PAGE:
Lord Justice Munby and Mr Justice Beatson ruled that laws protecting people from discrimination because of their sexual orientation ‘should take precedence’ over the right not to be discriminated against on religious grounds.

Admitted, Britain does not have a First Amendment.  However, as I noted above, First Amendment or not, our government bars, and (when Mormons are involved) actively prosecutes, polygamy.  It does so despite the fact that polygamy was official doctrine for the Mormons and is official doctrine for the Muslims.  Likewise, although Voodoo is recognized as a religion, we don’t let practitioners engage in animal sacrifice.  In other words, First Amendment or not, the government will interfere in religious doctrine if it runs completely afoul of a bottom-line American value.

If gay marriage is deemed Constitutional, we suddenly have two conflicting bottom-line values — gay marriage and religious freedom.  I’m not predicting how this will turn out.  I’m just saying that, if I was the Catholic Church or an Orthodox synagogue, I’d start having my lawyers look at this one now.

Cross-posted at Right Wing News

Comparing Islamophobia to Homophobia at the NYT

I’m beginning to get a good sense of the requirements for a writing gig at the New York Times.  Their editorial and employment departments carefully cull all comers for two main traits:  an IQ that doesn’t exceed the double digits, and a complete lack of common sense and logic.  Walk into the door with those, and the ability to type, and you’re in.

The most recent cause of my renewed insight about the lunatics in charge of the Times asylum is an opinion piece trying to draw an equivalence between homophobia and Islamophobia — and then urging Americans to stop fearing Islam, just as they’ve learned to stop fearing gays.  The piece is stupid on so many levels, it’s almost hard to know where to begin.  Let me start with the fact that I always get a good belly laugh out of gays aggressively defending Islamists.  You know, these Islamists:

Gays hanged in Iran

Gay teens hanged in Iran

Gays systematically gunned down in Iraq

A word of advice to those gays who reflexively make common cause with Islamists, simply because gays hate conservatives and conservatives are wary of Islamists:  Maybe the conservatives are on to something.

Having disposed, I hope, of the foolish underpinnings of the whole “I am gay, therefore I stand with Islamists” attitude, let me examine the ridiculous moral equivalence the Times opinion piece tries to draw between people who dislike gays versus people who are scared of Islamists.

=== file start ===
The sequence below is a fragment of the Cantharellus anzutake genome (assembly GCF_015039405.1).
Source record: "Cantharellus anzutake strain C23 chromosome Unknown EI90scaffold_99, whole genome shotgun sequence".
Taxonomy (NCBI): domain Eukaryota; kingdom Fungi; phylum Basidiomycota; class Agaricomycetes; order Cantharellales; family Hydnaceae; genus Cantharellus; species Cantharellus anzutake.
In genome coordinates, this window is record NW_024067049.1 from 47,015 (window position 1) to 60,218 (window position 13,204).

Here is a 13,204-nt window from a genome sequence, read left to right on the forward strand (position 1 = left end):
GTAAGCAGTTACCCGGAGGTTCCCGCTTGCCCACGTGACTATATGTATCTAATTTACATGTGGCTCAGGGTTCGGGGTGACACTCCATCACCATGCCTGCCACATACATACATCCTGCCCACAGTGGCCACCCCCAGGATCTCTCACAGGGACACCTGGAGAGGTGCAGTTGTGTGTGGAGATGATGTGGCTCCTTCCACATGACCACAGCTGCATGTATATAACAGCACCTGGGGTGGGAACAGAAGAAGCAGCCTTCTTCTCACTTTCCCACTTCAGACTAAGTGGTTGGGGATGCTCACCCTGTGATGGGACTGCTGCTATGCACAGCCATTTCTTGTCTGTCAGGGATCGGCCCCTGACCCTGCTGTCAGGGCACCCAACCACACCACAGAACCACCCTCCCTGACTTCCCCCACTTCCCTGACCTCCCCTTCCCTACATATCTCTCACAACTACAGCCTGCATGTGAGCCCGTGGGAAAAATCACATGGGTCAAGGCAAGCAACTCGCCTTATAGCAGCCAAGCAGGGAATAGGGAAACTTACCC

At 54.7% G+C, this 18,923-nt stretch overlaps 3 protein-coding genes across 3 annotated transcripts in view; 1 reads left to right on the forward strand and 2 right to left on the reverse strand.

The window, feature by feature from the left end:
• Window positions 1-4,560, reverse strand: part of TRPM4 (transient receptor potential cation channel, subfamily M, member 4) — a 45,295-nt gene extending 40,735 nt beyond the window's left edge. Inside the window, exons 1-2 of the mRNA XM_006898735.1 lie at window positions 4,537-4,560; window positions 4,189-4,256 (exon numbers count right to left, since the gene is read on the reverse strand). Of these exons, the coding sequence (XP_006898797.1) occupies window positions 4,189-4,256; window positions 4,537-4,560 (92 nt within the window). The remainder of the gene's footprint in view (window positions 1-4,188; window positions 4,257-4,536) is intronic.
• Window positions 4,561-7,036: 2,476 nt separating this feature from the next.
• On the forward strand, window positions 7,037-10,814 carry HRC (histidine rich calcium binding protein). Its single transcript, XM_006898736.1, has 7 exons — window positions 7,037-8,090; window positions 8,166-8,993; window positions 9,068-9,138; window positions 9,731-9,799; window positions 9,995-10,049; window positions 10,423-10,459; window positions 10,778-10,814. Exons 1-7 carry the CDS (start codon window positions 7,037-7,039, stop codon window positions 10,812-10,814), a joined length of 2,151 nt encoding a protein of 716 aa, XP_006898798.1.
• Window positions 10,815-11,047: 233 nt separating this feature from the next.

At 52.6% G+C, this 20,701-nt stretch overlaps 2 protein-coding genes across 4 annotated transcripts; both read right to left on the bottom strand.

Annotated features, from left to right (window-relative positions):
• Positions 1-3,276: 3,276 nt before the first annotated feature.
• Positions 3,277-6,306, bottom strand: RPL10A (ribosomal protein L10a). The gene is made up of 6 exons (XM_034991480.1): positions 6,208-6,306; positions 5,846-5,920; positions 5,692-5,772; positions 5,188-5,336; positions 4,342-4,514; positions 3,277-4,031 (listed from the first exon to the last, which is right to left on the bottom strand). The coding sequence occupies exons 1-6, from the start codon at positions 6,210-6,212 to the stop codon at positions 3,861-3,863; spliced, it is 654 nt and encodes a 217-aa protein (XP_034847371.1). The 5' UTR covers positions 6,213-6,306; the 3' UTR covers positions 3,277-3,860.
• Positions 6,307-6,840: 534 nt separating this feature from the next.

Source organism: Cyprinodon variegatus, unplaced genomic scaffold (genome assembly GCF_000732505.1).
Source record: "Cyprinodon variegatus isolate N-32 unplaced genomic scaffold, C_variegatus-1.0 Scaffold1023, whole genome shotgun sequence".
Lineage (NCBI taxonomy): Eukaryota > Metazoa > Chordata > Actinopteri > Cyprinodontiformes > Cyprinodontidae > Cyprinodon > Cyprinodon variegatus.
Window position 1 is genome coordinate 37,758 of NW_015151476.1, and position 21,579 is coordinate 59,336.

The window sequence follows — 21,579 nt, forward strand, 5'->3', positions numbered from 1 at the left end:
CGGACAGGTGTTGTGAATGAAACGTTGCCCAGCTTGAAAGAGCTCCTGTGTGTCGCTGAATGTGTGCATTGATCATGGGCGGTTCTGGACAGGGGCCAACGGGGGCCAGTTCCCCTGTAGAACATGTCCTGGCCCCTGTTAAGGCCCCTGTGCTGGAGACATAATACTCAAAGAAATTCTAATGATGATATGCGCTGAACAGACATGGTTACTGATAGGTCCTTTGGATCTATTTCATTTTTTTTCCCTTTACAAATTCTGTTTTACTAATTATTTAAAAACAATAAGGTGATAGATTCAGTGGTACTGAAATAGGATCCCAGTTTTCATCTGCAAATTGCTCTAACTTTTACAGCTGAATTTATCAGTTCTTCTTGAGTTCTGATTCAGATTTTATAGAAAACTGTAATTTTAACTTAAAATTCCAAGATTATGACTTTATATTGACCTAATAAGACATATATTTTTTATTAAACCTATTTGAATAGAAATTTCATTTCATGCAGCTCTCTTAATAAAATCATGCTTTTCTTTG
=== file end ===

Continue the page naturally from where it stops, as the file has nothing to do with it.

A combination of fair use laws, and a desire not to have my blog serve as a forum for stupidity, means that I’ll quote just a snippet of the Times piece, just enough to give you an idea of the direction in which its heading:

As if we needed more evidence of America’s political polarization, last week Juan Williams gave the nation a Rorschach test. Williams said he gets scared when people in “Muslim garb” board a plane he’s on, and he promptly got (a) fired by NPR and (b) rewarded by Fox News with a big contract.

Suppose Williams had said something hurtful to gay people instead of to Muslims. Suppose he had said gay men give him the creeps because he fears they’ll make sexual advances. NPR might well have fired him, but would Fox News have chosen that moment to give him a $2-million pat on the back?

[snip]

When we move from homophobia to Islamophobia, the trendline seems to be pointing in the opposite direction. This isn’t shocking, given 9/11 and the human tendency to magnify certain kinds of risk. (Note to Juan Williams: Over the past nine years about 90 million flights have taken off from American airports, and not one has been brought down by a Muslim terrorist. Even in 2001, no flights were brought down by people in “Muslim garb.”)

You can read the rest here, if you’re interested.

In deference to the last paragraph quoted, which says it’s silly to fear Muslims, because there are so many of them and most aren’t violent), let me counter with a few numbers of my own:

*Number of airplanes that members of the LGBT community have successfully or unsuccessfully sought to destroy in the name of their sexuality:  0
*Number of airplanes that practitioners of Islam have successfully or unsuccessfully sought to destroy in the name of their religion:  6 (with a death toll in excess of 3,000)